Change has always had a consistent presence on Downton Abbey. Being a period drama, we have a fairly good idea of where the show is going to go as it creeps closer to its inevitable finale. Despite this, the show has done a remarkable job in breathing new life into the old house and decaying aristocratic society.
We saw this particularly in season three with the arrivals of Alfred, Jimmy, and Ivy, which gave the show’s dynamic a breath of fresh air. The youth movement did wonders to negate the feeling that from here on out, life at Downton would veer from the extravagant to the simplistic. With Alfred’s departure in series four, Ivy’s after the Christmas Special, and Jimmy’s after the first episode of series five, that youthful energy is all but gone, leaving Daisy in a similar holding pattern she was in at the start of the show.
The absence of the three of these characters isn’t a big loss from a story perspective. Eight episodes is hardly enough time to adequately address the show’s ensemble cast anyway. Their departures address something that we’d all rather avoid. Things are winding down and now it’s starting to show.
The future was a predominant theme is season five. Carson, Hughes, Patmore, and the Bates all made arrangements for their retirements while Tom continued to grapple with his desire to leave for America while taking Sybbie’s best interests into consideration. Lord Grantham continued to weigh the interests of the village against his obligation to preserve the way of life that can be threatened by those whose interest lie solely in monetary game. Mrs. Crawley debates a marriage proposal to the disdain of Lady Violet, who fears losing her treasured companion as selfish as that may be.
Problem is, this is all familiar territory. Edith and Tom’s storylines are merely continuations of plots from last season that could, and probably should have been wrapped up. Lady Rose’s late-season courtship with Atticus is just about the only fresh plotline to be had other than Mrs. Crawley, who unexpectedly found herself in possession of one of the show’s better stories.
The Bates remain the biggest thorn in Julian Fellows’ paw. He has never really known what to do with them. Sadly, this has resulted in yet another murder plotline that’s even droller and tedious as the first. It’s hard to imagine that #freebates was ever a legitimate fan rally as the couple hasn’t had a positive moment in years.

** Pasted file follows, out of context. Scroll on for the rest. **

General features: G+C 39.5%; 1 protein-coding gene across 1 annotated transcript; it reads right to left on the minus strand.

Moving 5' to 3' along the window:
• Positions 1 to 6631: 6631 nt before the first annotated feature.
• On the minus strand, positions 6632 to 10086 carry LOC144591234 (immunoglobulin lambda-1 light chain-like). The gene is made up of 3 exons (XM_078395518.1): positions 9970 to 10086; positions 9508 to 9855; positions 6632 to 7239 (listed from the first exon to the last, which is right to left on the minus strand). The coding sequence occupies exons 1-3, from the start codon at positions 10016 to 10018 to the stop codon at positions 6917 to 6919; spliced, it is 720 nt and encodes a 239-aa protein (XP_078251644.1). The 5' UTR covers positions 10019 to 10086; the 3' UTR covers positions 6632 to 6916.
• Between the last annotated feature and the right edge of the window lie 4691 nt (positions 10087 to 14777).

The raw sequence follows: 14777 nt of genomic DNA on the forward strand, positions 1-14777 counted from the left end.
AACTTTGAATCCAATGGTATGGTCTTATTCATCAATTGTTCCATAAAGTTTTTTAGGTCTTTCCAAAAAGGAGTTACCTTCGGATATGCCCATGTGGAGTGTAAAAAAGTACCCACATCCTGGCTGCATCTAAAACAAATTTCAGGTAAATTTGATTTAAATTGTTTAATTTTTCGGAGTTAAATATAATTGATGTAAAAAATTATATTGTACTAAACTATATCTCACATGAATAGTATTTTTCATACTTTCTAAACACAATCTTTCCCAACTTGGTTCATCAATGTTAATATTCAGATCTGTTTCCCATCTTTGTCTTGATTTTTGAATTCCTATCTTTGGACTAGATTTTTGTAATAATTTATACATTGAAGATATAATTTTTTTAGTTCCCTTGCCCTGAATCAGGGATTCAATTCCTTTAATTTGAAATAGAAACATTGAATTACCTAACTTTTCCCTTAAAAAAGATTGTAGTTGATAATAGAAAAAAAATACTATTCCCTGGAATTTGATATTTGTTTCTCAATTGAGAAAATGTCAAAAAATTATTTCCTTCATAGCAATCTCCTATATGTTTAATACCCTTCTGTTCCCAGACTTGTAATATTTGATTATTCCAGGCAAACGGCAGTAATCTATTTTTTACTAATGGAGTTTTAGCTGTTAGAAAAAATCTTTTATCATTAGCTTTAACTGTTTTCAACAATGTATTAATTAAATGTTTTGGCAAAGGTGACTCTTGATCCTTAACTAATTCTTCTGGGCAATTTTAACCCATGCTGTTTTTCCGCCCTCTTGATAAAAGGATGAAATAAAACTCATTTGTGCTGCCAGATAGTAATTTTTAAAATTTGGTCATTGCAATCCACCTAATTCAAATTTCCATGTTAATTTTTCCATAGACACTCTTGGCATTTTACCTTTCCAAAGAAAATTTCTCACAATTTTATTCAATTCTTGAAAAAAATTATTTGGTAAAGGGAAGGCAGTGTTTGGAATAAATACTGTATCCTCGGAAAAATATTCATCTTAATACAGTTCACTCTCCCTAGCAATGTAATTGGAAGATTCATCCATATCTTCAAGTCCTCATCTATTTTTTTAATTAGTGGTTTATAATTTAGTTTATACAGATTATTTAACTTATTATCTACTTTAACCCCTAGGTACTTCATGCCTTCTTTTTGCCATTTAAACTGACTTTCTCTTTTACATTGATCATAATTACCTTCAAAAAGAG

Fan sentiment also provides a roadblock for Lady Edith and her illegitimate child. It’s sad story. It isn’t a particularly interesting one and Edith’s years of being an annoying/whiney character didn’t do the plot any favors. After five seasons of watching her mope around, it’s hard to care.
This season had a few shining moments worth remembering. Miss Bunting quickly became of the most hated characters in the show’s history and Fellow’s timed her depature perfectly as to not allow her to overstay her welcome (or rather unwelcome). Thomas received redemption of sorts from Dr. Clarkson in one of the season’s most touching moments. Molesley was Molesley and as such, got his own article.
I watched an old season two episode in between episodes to see the contrast between then and now. It’s to be expected that shows drop off a bit as they get older. Even a worldwide phenomenon like Downton.
The problem is that Downton has an identity crisis, a problem that’s existed since the World War I storyline ended but was exacerbated by Matthew’s death. The show knows where it’s going, but it doesn’t know what to do with itself in the meantime. It seems to be a fairly safe assumption that next season will be the final one, which may not be such a bad idea.
Downton Abbey is certainly more entertaining the most of what’s on TV, but it’s also clear that the show is well past its prime. Fellows overindulged in repetitive storylines and drew out others unnecessarily. It’s hard to call season five bad, but when the bar was raised so high from previous years, the drop in quality is a tad unfortunate. The Dowager would certainly not be impressed.